Adjusting the armour tight over your gambeson, your fingers are a little shaky. It’s your first time leaving home on your own, and while you saved up your money to buy this Ready for Battle Bracers, you aren’t certain you’re ready for the adventuring life.
As you make your final adjustments, admiring how secure and sturdy your bracers feel, your mother fusses over your hair. She finally hands you a bag full of a packed lunch. Tearfully, she tells you not to die out there--to come home to their little cottage!--before you set out on the road.
These bestselling Ready For Battle Bracers are a set of armour pieces designed to protect the forearm against weapons and bowstrings. Made from a single piece of chrome-tanned leather and stitched to improve the structural stability and to prevent it from deforming when wet or worn, these bracers are an affordable solution to your costuming needs. Secure the bracers to the arms by lacing its split-leather cord tight through its rows of eyelets.
The Ready For Battle Bracers are a good starting point for a roleplaying career, as they are fully compatible with all Epic Armoury’s leather and metal armours. The style is simple, allowing the bracers to be used with almost any character or setting.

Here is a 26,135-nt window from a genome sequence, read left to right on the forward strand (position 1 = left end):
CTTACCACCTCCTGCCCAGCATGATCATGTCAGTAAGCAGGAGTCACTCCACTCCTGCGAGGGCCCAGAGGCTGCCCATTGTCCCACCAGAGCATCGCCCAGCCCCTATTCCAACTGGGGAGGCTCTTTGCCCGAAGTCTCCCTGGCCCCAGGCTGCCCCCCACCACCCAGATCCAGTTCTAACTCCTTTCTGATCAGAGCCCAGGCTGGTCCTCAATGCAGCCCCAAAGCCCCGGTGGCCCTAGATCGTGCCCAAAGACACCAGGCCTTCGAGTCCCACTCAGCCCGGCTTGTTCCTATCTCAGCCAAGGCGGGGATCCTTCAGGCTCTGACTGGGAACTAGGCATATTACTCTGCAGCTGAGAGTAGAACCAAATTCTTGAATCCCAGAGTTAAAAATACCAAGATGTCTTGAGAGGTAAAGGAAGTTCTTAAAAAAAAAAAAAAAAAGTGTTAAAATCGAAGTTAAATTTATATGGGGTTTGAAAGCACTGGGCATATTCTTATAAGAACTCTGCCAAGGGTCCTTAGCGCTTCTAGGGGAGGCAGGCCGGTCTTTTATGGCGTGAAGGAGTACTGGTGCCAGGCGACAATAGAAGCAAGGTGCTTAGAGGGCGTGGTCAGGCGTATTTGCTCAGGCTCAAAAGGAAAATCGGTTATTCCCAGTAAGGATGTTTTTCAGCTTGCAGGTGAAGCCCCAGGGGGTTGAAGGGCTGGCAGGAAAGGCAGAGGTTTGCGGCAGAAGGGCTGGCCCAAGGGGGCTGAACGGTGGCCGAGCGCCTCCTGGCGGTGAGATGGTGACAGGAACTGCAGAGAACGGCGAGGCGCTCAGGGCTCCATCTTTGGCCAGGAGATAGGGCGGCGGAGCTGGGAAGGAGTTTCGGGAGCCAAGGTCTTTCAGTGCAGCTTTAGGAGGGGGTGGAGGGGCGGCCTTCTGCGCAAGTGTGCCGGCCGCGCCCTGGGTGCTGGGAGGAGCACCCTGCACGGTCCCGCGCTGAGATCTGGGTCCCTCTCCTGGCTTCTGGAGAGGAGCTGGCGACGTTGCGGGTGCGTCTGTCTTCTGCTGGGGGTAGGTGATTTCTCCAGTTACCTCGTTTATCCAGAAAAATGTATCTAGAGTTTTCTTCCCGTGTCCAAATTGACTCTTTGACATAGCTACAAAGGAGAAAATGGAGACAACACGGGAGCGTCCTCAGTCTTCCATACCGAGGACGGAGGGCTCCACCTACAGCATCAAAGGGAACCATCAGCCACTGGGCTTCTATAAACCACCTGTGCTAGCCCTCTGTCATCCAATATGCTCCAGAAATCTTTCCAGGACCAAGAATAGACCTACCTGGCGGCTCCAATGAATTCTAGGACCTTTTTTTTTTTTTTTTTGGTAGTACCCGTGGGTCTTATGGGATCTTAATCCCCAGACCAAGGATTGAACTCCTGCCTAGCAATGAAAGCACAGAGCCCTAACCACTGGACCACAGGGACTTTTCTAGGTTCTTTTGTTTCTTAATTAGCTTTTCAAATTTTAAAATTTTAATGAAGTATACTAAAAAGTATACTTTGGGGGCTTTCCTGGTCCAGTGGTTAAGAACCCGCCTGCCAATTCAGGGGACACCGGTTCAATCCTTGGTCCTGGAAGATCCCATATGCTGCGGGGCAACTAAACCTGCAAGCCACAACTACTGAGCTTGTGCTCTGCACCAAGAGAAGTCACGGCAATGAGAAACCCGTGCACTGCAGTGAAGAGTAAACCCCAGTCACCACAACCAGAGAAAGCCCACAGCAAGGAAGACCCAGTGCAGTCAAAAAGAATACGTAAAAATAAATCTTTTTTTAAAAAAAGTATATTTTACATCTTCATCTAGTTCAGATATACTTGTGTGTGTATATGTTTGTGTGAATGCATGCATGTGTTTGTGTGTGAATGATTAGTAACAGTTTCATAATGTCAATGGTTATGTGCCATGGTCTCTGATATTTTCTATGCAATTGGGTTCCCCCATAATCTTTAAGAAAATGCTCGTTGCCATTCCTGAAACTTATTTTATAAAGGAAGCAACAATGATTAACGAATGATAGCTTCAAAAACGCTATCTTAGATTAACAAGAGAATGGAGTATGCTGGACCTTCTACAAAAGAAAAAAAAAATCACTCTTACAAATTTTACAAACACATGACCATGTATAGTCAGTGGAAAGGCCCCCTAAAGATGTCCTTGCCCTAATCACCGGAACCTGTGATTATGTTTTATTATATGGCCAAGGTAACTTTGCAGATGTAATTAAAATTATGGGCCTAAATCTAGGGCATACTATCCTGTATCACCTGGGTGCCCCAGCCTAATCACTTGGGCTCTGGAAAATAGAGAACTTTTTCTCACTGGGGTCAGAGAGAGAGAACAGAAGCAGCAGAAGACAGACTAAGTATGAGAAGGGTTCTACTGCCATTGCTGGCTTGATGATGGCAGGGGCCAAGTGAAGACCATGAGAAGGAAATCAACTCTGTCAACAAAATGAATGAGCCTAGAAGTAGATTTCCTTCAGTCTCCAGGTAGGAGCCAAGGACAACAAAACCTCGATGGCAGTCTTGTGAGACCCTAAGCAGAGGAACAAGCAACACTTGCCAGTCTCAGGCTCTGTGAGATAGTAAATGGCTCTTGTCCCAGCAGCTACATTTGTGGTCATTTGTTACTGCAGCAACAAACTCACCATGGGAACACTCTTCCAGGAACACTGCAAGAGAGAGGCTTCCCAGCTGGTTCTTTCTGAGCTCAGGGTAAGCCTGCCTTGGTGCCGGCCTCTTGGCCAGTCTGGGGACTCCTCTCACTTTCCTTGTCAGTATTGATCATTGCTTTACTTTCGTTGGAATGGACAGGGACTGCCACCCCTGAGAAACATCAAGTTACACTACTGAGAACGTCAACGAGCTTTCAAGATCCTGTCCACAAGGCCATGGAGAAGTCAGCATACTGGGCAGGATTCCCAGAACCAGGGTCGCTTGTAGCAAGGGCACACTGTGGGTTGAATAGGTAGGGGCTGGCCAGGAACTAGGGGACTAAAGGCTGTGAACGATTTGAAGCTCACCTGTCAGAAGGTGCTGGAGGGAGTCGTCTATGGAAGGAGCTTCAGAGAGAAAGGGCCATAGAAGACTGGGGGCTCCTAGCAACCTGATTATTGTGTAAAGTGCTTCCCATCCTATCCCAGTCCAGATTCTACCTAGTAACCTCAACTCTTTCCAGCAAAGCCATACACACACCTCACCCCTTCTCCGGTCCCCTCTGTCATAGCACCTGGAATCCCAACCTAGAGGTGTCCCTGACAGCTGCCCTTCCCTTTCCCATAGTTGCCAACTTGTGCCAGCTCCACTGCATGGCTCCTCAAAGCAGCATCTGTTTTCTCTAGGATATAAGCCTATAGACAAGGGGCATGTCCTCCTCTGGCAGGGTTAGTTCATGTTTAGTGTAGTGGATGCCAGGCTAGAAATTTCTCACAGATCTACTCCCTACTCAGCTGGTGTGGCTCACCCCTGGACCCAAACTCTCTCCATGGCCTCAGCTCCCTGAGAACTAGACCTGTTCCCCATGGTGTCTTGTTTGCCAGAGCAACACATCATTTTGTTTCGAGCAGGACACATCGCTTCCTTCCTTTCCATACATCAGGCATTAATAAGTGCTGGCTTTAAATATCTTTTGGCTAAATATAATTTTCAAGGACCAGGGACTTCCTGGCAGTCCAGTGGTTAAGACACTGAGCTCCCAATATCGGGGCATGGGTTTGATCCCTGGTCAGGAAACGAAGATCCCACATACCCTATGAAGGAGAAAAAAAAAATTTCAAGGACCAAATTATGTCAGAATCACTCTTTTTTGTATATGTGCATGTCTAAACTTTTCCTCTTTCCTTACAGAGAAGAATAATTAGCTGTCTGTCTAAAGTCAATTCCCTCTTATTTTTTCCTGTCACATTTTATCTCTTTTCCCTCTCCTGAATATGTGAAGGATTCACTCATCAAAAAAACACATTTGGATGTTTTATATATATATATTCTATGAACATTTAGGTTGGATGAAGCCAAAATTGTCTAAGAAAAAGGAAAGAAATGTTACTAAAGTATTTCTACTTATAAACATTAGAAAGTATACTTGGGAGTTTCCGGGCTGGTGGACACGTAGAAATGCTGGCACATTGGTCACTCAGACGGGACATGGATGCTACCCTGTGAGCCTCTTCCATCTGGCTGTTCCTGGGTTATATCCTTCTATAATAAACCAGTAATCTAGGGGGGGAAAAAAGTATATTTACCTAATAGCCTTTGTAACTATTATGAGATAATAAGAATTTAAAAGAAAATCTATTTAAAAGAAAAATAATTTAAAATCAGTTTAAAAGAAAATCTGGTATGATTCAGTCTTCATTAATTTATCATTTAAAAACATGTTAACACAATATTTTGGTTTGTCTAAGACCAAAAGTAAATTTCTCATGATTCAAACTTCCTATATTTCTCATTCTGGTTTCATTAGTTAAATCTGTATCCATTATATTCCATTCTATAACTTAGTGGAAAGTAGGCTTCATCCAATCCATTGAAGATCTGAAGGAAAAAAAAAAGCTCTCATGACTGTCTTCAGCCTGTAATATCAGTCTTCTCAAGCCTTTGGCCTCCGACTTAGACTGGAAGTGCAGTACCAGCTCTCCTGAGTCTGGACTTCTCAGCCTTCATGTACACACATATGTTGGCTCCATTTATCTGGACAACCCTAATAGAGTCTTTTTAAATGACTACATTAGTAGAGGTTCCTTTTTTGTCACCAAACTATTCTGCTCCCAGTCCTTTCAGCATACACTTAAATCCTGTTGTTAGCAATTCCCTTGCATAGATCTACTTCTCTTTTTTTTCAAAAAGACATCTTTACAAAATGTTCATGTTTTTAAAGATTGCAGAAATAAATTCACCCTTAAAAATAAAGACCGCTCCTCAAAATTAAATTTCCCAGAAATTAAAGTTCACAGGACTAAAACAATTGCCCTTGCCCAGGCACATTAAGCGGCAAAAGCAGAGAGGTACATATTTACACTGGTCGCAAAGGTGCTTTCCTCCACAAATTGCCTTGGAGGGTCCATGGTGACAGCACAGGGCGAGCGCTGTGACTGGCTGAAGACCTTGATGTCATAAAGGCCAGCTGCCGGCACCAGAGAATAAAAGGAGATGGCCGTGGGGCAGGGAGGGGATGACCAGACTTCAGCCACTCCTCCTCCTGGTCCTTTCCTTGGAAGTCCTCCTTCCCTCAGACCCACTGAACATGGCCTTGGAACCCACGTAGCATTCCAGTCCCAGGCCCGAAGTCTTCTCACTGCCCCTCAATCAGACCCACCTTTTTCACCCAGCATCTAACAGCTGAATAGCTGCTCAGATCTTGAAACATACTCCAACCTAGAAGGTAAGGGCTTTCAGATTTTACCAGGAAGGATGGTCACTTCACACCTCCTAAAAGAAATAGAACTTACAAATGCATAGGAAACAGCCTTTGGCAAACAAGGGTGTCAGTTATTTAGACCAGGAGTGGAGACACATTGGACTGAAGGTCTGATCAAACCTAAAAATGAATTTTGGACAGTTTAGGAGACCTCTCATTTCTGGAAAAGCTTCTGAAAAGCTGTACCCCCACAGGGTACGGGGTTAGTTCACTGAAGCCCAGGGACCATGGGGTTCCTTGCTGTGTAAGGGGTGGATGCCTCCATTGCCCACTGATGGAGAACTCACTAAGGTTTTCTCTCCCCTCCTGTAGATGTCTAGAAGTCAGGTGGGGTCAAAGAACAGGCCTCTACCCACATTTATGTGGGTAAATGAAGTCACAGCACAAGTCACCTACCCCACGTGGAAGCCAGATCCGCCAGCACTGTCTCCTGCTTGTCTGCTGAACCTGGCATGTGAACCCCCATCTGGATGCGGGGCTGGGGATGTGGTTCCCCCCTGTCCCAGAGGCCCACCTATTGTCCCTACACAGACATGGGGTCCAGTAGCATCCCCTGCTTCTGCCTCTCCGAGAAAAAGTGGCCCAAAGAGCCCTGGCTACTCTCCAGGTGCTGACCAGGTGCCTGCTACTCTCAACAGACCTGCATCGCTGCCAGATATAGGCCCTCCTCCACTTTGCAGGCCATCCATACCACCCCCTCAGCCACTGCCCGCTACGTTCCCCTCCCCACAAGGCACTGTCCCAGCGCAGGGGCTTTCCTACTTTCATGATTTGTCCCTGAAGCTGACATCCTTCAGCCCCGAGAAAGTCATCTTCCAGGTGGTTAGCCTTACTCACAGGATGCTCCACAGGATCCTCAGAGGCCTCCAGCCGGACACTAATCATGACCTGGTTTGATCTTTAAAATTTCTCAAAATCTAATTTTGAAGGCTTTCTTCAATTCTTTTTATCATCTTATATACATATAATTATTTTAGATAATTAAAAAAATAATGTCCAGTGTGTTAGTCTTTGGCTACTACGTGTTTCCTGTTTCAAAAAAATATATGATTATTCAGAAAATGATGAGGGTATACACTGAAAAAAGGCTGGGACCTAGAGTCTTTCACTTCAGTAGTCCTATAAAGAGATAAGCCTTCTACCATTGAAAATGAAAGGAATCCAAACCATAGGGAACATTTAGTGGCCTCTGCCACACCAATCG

Available in Medium and Large.
Unlike popular belief, arm protection was only called a “bracer” if it was meant to protect the forearm of an archer. Forearm protection not intended for an archer would have been called a “vambrace” or “forearm guard”
Natural leather products are very durable, but require regular maintenance with leather care products to stay flexible and to increase life-time. Make sure your leather products are kept dry when stored. Let wet leather dry naturally before treating. If frequently wet and dry, increase frequency of maintenance.
Clean by removing dirt with a hard brush, then gently rub on leather soap with a clean, damp cloth until the leather appears clean. Remove soap with a separate damp cloth to wipe away any soap residue and then use a dry cloth to wipe away any remaining water from the leather.
You should always condition leather after cleaning, since the soap will have removed some of its natural oils. Treat the leather with mink oil, olive oil, or beeswax polish with a clean cloth, gently rubbing a small amount of oil or polish in circles into the leather. Allow the leather to soak in the oil before wiping the leather with a final clean cloth to remove any excess residue.